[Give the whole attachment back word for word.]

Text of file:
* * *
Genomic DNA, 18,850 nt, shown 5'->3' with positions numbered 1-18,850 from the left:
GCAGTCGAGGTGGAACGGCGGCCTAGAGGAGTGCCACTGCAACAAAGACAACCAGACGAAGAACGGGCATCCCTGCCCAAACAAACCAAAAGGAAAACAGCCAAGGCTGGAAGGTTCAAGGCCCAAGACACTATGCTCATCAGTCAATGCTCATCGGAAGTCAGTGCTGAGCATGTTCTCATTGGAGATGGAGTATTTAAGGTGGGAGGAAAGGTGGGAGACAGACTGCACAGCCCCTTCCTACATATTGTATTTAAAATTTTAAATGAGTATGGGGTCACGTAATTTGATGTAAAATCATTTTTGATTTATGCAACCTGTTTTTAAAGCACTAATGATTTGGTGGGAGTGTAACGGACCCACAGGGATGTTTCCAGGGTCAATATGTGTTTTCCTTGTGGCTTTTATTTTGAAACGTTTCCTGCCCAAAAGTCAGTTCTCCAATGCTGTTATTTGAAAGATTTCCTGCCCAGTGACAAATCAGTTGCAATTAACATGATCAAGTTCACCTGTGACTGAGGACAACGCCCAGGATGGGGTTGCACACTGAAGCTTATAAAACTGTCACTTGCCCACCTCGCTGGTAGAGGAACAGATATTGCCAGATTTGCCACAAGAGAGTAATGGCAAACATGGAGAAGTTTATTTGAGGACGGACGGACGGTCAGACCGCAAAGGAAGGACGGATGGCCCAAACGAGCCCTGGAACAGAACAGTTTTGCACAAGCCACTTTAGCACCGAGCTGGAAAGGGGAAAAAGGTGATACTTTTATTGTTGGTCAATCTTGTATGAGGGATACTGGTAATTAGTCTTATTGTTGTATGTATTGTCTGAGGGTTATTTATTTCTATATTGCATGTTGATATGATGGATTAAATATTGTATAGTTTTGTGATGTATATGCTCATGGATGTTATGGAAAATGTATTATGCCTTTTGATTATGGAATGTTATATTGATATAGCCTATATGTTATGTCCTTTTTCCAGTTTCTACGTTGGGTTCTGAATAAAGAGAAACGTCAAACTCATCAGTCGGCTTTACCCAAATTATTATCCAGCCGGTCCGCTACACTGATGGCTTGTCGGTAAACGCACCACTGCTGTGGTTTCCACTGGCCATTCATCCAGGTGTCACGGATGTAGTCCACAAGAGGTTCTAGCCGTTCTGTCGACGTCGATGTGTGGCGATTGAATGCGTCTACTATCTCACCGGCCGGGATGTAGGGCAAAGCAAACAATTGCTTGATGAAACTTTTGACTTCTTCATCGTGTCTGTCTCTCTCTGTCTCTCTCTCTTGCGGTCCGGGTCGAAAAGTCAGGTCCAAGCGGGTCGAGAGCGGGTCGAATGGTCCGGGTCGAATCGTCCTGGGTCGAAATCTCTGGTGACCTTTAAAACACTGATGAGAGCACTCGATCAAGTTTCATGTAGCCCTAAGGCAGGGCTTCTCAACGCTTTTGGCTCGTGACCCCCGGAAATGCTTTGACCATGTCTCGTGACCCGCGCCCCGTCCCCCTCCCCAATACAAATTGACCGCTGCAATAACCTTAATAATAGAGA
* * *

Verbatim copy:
Genomic DNA, 18,850 nt, shown 5'->3' with positions numbered 1-18,850 from the left:
GCAGTCGAGGTGGAACGGCGGCCTAGAGGAGTGCCACTGCAACAAAGACAACCAGACGAAGAACGGGCATCCCTGCCCAAACAAACCAAAAGGAAAACAGCCAAGGCTGGAAGGTTCAAGGCCCAAGACACTATGCTCATCAGTCAATGCTCATCGGAAGTCAGTGCTGAGCATGTTCTCATTGGAGATGGAGTATTTAAGGTGGGAGGAAAGGTGGGAGACAGACTGCACAGCCCCTTCCTACATATTGTATTTAAAATTTTAAATGAGTATGGGGTCACGTAATTTGATGTAAAATCATTTTTGATTTATGCAACCTGTTTTTAAAGCACTAATGATTTGGTGGGAGTGTAACGGACCCACAGGGATGTTTCCAGGGTCAATATGTGTTTTCCTTGTGGCTTTTATTTTGAAACGTTTCCTGCCCAAAAGTCAGTTCTCCAATGCTGTTATTTGAAAGATTTCCTGCCCAGTGACAAATCAGTTGCAATTAACATGATCAAGTTCACCTGTGACTGAGGACAACGCCCAGGATGGGGTTGCACACTGAAGCTTATAAAACTGTCACTTGCCCACCTCGCTGGTAGAGGAACAGATATTGCCAGATTTGCCACAAGAGAGTAATGGCAAACATGGAGAAGTTTATTTGAGGACGGACGGACGGTCAGACCGCAAAGGAAGGACGGATGGCCCAAACGAGCCCTGGAACAGAACAGTTTTGCACAAGCCACTTTAGCACCGAGCTGGAAAGGGGAAAAAGGTGATACTTTTATTGTTGGTCAATCTTGTATGAGGGATACTGGTAATTAGTCTTATTGTTGTATGTATTGTCTGAGGGTTATTTATTTCTATATTGCATGTTGATATGATGGATTAAATATTGTATAGTTTTGTGATGTATATGCTCATGGATGTTATGGAAAATGTATTATGCCTTTTGATTATGGAATGTTATATTGATATAGCCTATATGTTATGTCCTTTTTCCAGTTTCTACGTTGGGTTCTGAATAAAGAGAAACGTCAAACTCATCAGTCGGCTTTACCCAAATTATTATCCAGCCGGTCCGCTACACTGATGGCTTGTCGGTAAACGCACCACTGCTGTGGTTTCCACTGGCCATTCATCCAGGTGTCACGGATGTAGTCCACAAGAGGTTCTAGCCGTTCTGTCGACGTCGATGTGTGGCGATTGAATGCGTCTACTATCTCACCGGCCGGGATGTAGGGCAAAGCAAACAATTGCTTGATGAAACTTTTGACTTCTTCATCGTGTCTGTCTCTCTCTGTCTCTCTCTCTTGCGGTCCGGGTCGAAAAGTCAGGTCCAAGCGGGTCGAGAGCGGGTCGAATGGTCCGGGTCGAATCGTCCTGGGTCGAAATCTCTGGTGACCTTTAAAACACTGATGAGAGCACTCGATCAAGTTTCATGTAGCCCTAAGGCAGGGCTTCTCAACGCTTTTGGCTCGTGACCCCCGGAAATGCTTTGACCATGTCTCGTGACCCGCGCCCCGTCCCCCTCCCCAATACAAATTGACCGCTGCAATAACCTTAATAATAGAGA